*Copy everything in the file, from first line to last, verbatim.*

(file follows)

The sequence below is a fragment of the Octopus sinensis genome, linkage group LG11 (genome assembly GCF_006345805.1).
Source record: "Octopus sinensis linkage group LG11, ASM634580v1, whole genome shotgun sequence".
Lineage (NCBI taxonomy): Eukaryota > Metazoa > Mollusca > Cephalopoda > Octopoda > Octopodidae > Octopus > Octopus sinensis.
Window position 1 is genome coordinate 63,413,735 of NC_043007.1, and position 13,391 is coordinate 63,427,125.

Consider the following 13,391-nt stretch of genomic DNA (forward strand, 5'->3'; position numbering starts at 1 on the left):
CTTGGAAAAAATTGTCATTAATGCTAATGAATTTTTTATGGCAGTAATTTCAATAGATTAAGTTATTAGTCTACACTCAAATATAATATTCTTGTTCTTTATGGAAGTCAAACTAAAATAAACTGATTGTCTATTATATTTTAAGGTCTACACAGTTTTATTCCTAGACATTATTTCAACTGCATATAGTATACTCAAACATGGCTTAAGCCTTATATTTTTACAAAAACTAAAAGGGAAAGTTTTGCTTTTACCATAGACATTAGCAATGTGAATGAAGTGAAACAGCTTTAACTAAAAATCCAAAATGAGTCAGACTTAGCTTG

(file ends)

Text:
The sequence below is a fragment of the Octopus sinensis genome, linkage group LG11 (genome assembly GCF_006345805.1).
Source record: "Octopus sinensis linkage group LG11, ASM634580v1, whole genome shotgun sequence".
Lineage (NCBI taxonomy): Eukaryota > Metazoa > Mollusca > Cephalopoda > Octopoda > Octopodidae > Octopus > Octopus sinensis.
Window position 1 is genome coordinate 63,413,735 of NC_043007.1, and position 13,391 is coordinate 63,427,125.

Consider the following 13,391-nt stretch of genomic DNA (forward strand, 5'->3'; position numbering starts at 1 on the left):
CTTGGAAAAAATTGTCATTAATGCTAATGAATTTTTTATGGCAGTAATTTCAATAGATTAAGTTATTAGTCTACACTCAAATATAATATTCTTGTTCTTTATGGAAGTCAAACTAAAATAAACTGATTGTCTATTATATTTTAAGGTCTACACAGTTTTATTCCTAGACATTATTTCAACTGCATATAGTATACTCAAACATGGCTTAAGCCTTATATTTTTACAAAAACTAAAAGGGAAAGTTTTGCTTTTACCATAGACATTAGCAATGTGAATGAAGTGAAACAGCTTTAACTAAAAATCCAAAATGAGTCAGACTTAGCTTG